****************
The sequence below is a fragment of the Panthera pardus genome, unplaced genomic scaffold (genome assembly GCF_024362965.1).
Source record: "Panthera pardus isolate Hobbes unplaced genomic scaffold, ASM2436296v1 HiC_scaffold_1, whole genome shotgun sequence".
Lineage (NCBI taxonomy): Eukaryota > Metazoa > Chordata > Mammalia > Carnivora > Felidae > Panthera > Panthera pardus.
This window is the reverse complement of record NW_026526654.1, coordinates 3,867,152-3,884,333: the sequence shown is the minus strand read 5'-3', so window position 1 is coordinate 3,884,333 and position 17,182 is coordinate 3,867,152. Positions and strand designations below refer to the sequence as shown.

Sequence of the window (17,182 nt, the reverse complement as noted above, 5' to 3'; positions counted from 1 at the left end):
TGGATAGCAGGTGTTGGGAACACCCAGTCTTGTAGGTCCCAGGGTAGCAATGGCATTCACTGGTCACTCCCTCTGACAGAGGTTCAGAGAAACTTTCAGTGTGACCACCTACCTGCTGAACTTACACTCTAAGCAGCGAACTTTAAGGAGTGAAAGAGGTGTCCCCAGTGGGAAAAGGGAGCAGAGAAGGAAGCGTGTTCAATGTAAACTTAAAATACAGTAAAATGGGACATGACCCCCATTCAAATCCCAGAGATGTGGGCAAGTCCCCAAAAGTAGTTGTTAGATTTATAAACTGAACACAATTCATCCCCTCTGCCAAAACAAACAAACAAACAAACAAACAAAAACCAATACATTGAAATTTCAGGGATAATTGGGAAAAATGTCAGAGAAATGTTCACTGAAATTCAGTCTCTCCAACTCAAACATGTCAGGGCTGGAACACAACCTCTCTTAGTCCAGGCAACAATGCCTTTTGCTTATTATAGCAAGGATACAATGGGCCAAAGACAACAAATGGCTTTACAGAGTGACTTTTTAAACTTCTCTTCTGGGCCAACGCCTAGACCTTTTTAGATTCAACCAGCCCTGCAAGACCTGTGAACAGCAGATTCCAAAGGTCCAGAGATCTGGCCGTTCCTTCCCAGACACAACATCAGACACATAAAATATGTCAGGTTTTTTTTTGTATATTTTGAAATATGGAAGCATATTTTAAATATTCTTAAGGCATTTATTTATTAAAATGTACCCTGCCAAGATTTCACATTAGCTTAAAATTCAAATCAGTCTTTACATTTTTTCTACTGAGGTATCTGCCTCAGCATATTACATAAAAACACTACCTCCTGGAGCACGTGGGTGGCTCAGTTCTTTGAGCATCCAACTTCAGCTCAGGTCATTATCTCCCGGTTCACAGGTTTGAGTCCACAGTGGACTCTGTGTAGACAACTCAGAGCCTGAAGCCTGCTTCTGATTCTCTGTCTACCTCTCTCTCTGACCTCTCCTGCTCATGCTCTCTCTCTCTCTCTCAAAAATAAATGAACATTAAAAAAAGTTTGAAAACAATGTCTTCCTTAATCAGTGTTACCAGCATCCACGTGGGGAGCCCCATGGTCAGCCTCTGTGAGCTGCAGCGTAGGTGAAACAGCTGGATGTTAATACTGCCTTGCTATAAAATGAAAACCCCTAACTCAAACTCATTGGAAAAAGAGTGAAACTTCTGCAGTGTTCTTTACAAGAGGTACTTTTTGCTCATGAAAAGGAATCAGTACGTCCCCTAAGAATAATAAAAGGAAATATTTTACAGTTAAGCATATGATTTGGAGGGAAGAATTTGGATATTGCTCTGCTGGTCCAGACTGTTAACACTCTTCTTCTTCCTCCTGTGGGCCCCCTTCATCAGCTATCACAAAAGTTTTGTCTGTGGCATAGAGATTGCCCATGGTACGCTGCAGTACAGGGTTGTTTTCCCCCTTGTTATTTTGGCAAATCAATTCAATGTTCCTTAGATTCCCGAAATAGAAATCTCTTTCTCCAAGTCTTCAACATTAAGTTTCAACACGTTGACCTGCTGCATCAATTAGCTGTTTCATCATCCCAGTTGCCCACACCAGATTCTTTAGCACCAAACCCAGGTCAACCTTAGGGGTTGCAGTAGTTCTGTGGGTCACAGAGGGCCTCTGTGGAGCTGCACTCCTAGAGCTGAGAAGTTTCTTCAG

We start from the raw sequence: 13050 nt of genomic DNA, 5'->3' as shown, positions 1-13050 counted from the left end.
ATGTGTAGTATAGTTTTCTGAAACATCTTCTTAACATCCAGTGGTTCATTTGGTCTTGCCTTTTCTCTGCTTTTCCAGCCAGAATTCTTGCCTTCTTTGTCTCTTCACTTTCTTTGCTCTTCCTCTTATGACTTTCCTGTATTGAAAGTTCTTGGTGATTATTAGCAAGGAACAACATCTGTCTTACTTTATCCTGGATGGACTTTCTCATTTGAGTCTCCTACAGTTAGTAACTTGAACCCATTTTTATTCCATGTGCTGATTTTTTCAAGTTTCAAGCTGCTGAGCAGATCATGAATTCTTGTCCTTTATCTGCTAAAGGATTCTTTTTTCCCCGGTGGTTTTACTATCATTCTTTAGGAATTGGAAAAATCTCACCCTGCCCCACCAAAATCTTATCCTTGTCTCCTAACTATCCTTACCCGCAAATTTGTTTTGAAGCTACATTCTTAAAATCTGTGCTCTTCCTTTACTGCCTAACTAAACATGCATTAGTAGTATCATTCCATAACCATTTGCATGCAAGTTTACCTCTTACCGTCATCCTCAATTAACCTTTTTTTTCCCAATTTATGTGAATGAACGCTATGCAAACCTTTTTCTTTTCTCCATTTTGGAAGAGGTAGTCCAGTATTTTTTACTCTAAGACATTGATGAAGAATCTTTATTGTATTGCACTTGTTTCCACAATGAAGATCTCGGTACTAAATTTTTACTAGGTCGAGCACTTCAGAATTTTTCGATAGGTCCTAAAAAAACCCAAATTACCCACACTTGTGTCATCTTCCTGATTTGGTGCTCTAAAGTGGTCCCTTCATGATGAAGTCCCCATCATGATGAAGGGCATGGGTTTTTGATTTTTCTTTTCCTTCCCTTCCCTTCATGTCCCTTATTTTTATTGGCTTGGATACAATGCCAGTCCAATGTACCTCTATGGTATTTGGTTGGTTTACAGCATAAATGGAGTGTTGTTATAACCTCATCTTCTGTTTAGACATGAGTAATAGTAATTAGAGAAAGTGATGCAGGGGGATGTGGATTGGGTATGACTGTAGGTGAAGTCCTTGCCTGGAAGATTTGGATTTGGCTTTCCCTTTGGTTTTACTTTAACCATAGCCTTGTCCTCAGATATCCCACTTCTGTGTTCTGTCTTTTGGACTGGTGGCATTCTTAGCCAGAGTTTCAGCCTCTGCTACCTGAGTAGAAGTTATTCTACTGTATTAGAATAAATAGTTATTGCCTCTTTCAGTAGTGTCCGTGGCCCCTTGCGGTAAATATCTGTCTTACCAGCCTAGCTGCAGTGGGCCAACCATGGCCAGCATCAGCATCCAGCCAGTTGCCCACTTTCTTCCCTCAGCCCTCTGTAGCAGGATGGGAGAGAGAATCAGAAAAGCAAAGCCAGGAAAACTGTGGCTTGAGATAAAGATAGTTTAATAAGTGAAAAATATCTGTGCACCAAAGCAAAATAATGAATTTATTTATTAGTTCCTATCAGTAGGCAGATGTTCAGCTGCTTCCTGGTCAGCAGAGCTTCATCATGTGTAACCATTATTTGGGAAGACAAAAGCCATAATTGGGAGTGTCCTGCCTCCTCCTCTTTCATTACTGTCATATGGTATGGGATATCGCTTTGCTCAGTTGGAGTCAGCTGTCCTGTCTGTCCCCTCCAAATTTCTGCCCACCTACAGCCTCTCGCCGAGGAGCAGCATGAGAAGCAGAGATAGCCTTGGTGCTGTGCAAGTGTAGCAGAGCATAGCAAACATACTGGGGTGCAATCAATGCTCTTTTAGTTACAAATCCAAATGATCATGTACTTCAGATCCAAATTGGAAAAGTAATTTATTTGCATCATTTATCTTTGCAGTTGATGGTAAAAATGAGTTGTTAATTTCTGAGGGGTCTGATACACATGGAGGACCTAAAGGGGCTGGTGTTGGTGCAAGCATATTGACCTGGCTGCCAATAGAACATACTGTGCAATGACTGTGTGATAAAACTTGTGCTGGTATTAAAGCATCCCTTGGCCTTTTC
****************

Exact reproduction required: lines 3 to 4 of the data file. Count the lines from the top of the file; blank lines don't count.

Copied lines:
Lineage (NCBI taxonomy): Eukaryota > Metazoa > Chordata > Mammalia > Carnivora > Felidae > Panthera > Panthera pardus.
This window is the reverse complement of record NW_026526654.1, coordinates 3,867,152-3,884,333: the sequence shown is the minus strand read 5'-3', so window position 1 is coordinate 3,884,333 and position 17,182 is coordinate 3,867,152. Positions and strand designations below refer to the sequence as shown.